Outsourcing remains a buyer’s market, but the state of the money markets means service suppliers are going to be extremely limited in their ability to structure innovative deals compared to previous years.
That’s one view of a global review by a group of sourcing lawyers, who make the case that service providers are less able in 2009 to carry deals on their balance sheets that only become profitable in the later stages of the service contract.
Morrison & Foerster’s Global Sourcing Group, specialist lawyers who advise companies buying and selling outsourcing services, have mapped a changing market for outsourcing services.
Based on what the lawyers have seen in their outsourcing projects during 2008, they expect that “outsourcing to survive” deals are likely to become the norm in 2009, despite the fact that outsourcing driven by cost-saving issues tend only to be short-term solutions.
In its report Global Sourcing Trends in 2009, MoFo says that because the downturn has followed hard on the heels of the credit crunch, service providers are finding it harder to structure their arrangements and include financing packages within their proposals.
Some of the “buy now, pay later” deals can no longer be externally financed.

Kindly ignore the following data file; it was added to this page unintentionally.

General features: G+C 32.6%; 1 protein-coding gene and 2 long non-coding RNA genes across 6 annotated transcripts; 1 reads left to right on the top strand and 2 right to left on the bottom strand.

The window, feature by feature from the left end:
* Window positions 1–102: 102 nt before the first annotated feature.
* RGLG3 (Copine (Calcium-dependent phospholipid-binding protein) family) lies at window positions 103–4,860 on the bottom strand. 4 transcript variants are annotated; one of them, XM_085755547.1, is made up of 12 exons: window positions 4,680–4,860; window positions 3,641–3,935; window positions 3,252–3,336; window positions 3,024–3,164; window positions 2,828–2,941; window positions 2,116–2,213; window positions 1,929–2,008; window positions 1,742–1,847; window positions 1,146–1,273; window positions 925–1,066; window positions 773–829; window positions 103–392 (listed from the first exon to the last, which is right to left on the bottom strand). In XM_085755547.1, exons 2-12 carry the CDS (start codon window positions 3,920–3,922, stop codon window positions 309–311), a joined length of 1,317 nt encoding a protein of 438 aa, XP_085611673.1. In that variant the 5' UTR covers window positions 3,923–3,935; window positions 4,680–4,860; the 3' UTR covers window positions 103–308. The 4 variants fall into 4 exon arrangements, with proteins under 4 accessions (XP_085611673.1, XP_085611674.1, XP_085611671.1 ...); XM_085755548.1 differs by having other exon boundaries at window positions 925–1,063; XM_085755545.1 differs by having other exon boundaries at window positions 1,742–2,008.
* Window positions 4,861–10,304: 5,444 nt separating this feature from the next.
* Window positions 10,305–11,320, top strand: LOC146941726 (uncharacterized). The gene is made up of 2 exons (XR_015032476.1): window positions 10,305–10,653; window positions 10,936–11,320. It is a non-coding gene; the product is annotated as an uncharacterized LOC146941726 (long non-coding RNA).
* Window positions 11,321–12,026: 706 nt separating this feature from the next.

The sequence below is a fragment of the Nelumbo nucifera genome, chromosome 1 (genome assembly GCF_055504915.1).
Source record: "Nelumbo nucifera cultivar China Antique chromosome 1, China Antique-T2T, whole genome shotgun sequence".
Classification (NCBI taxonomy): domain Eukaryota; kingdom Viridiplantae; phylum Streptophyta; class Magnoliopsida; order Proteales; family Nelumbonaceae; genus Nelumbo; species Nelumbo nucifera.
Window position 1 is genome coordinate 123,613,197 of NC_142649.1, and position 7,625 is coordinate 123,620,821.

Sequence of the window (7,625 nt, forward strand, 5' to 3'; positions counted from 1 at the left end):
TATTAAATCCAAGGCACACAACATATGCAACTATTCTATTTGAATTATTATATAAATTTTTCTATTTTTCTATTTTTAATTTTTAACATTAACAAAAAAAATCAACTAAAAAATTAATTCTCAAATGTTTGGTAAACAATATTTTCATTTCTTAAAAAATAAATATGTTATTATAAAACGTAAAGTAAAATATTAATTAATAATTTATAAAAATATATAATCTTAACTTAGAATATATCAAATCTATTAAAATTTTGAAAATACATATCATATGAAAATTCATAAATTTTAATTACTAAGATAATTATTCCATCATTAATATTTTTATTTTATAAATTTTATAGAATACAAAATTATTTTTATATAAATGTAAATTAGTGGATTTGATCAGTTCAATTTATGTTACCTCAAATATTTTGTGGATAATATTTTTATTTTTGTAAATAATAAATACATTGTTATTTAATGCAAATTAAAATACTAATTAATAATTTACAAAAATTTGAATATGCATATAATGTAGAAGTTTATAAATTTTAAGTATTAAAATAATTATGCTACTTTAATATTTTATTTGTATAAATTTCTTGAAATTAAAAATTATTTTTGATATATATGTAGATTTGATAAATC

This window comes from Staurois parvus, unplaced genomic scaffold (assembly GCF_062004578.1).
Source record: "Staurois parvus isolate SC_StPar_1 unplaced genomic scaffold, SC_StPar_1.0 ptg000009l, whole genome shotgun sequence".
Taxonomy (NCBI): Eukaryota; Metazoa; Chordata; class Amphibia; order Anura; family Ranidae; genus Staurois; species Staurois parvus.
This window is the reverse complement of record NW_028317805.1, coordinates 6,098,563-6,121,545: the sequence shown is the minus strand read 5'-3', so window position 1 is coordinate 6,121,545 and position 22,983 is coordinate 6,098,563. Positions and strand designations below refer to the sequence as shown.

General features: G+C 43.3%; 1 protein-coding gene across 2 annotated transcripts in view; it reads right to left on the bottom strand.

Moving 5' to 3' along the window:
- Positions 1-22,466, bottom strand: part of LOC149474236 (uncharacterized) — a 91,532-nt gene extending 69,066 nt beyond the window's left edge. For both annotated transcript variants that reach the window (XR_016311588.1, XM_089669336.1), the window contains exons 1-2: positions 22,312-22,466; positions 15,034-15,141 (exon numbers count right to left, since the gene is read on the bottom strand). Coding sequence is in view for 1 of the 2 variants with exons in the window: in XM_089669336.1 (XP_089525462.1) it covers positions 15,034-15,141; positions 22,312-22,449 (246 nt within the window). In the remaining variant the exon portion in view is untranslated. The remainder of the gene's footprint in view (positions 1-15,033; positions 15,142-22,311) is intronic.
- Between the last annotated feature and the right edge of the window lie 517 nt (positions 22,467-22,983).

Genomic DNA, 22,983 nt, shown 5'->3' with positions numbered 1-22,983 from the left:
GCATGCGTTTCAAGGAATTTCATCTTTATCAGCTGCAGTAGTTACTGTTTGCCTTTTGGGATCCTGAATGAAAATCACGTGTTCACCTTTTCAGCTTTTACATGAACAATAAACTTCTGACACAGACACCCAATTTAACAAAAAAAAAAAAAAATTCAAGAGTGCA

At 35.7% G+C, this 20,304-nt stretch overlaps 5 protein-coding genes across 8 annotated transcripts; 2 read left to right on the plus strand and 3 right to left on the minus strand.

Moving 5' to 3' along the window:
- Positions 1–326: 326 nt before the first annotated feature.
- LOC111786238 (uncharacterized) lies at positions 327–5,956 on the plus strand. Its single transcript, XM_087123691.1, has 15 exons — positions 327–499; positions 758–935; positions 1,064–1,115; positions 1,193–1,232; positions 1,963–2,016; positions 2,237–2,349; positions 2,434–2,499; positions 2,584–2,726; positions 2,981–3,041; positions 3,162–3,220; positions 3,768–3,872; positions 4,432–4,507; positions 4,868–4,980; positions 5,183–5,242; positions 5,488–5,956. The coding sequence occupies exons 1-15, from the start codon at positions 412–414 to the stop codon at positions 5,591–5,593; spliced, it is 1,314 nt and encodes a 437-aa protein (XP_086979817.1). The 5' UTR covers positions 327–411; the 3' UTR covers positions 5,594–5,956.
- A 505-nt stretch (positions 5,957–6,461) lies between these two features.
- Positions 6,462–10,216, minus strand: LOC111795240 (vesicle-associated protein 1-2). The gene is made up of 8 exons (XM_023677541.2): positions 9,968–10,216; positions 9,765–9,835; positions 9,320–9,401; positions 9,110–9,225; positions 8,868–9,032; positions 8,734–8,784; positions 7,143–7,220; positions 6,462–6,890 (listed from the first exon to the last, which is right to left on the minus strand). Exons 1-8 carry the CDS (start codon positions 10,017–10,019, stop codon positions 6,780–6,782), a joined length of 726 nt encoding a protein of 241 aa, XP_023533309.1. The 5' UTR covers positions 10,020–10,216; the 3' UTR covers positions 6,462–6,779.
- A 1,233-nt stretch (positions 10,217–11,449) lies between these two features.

In previous recessions, the outsourcing market revealed counter-cyclical tendencies because many companies have used outsourcing as a way to cut short-term costs, it notes in its report.
Attitudes towards data security as a parameter of outsourcing are also changing.
The issue will centre stage in any deals being cut during 2009, the lawyers expect. “We are already seeing outsourcing customers devote significantly more energy to incorporating new risk and liability provisions in contracts with their suppliers in respect of data loss and the consequences of breaching data security obligations.”
Banks and other financial services organisations will start to insist that their outsourcing service providers comply with ISO 22307:2008, a new standard to safeguard the privacy of people’s financial data processed by information systems.
Others will build specific provisions in outsourcing contracts requiring the encryption of service providers’ employee laptops and personal data sent on e-mail, or set data masking provisions and limitations on remote access to data centres.
Another view of Morrison & Foerster is that a period of consolidation in the market will lead to less leverage for customers in future negotiations.
The recent scandal in the Indian service provider market may also prompt a “flight to quality” by outsourcing customers. Companies such as IBM and Accenture with a wide portfolio of clients with whom they are able to maintain a relationship, will be best positioned to survive the recession, it said.
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